I think there are two things. One is that being an outsider allows you to see things more clearly than others and, even if only unconsciously, feel little affinity for or need to respect an Establishment (Protestant, pro-monarchy and Empire) that you're not a part of. The other is that as the child of immigrants you belong to the "other" not just in the country you live in, but also the one your parents left, a "double outsider" if you like.

One of Caroline Aherne's earliest, and funniest, comic creations, the Irish nun Sister Mary Immaculate, must surely have been based on her teachers at the Hollies FCJ Convent Grammar School in Manchester.

Saturday, 25 June 2016

Euro beer

Watching Euro 2016 in France this last fortnight got me thinking back twenty years to when England hosted the tournament, a summer in which Football's Coming Home became a temporary national anthem.

Looking at my diary for 1996, I spotted a mention of bottles of Boddington's Export, a beer I'd completely forgotten about. A bit of Googling, and the ever reliable Wikipedia, reveals that it was a bottled version of Boddington's Pub Ale, at 4.6% quite a bit stronger than Boddington's Bitter, and only available in the UK in 1995-96 (Boddington's Strangeways brewery closed in 2005 and was demolished in 2007, although cask Boddington's Bitter was contract-brewed by Hydes in Moss Side until they moved to Salford in 2012).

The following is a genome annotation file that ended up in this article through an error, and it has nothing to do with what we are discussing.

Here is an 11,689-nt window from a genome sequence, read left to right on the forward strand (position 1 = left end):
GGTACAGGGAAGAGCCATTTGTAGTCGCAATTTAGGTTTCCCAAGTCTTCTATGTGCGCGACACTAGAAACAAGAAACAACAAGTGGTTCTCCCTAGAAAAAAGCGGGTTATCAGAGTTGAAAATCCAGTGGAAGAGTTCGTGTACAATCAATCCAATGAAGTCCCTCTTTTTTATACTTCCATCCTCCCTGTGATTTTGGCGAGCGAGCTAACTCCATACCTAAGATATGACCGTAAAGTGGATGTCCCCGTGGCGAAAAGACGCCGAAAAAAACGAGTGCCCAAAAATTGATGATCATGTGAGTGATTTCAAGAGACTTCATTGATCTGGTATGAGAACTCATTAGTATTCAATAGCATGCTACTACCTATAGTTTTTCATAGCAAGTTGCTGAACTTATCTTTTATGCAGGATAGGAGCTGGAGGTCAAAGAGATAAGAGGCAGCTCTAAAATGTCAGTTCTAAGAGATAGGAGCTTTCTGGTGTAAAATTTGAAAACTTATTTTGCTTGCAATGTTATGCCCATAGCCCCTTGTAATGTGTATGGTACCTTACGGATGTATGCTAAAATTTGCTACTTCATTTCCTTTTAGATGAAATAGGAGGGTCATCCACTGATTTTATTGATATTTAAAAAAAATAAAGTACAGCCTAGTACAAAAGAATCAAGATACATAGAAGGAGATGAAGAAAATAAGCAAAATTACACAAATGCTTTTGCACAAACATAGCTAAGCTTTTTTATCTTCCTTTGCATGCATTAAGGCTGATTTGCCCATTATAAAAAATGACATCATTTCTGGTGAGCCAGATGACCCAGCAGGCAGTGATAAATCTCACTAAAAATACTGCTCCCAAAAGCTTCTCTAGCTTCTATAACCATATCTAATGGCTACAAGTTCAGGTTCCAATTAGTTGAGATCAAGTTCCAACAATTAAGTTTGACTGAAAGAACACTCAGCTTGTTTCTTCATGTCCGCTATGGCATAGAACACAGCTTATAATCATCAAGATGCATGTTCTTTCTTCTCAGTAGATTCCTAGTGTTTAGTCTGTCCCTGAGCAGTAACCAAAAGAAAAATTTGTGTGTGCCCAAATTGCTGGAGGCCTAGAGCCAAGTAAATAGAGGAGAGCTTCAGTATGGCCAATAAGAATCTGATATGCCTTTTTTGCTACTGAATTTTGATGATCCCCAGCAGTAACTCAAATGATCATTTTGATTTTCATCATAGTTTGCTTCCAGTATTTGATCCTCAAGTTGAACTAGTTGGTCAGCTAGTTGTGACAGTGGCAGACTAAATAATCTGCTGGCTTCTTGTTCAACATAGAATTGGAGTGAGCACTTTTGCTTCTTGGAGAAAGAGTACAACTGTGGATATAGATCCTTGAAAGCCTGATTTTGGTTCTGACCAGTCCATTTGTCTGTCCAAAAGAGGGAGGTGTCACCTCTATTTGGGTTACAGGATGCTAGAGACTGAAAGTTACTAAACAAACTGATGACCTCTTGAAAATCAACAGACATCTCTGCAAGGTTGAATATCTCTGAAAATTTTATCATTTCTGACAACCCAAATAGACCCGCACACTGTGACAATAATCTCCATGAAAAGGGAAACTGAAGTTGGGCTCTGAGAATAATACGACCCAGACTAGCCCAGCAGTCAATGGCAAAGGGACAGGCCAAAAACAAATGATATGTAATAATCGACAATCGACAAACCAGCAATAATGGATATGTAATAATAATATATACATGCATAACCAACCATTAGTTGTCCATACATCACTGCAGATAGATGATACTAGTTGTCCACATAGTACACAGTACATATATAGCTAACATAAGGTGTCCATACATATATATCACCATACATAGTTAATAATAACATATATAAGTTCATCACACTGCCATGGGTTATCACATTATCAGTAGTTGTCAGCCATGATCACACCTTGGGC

I know Boddington's Pub Ale is available as a draught and canned beer in North America, but I wonder if you can get bottles of it too. I might just be tempted to give it a try.

Tuesday, 14 June 2016

Raising a glass to Manchester's brewing past

I went to the Smithfield Market Tavern last night for the launch of four historic beers from the Manchester area, recreated for Manchester Beer Week by local microbreweries Beer Nouveau, Blackjack, Squawk and Tickety Brew. Beer historian Ron Pattinson, who blogs at Shut Up About Barclay Perkins, also spoke knowledgeably and entertainingly about the beers we were privileged to get to drink.

The wooden pin of Beer Nouveau's Lees 1903 XXX on the bar ran out before I got to it, but I drank the other three, two of them from the brewing records of J.W. Lees in Middleton and one from the long gone Heginbothams in Stalybridge.

I was especially keen to try Blackjack's Lees 1951 "C" Ale, a type of strong ale brewed in the Manchester area in the twentieth century, mostly it seems as a bottled beer, whose name no one appears to know the origin of. A dryish, malt-accented beer which is amber in colour, as Ron said in his talk, it's in the same family as the Burton ales brewed elsewhere in Britain. I also had the two stouts, Squawk's Lees 1952 Stout and Tickety Brew's Heginbothams Invalid Stout, which some people reckoned had a lactose taste, although I couldn't particularly pick one up myself.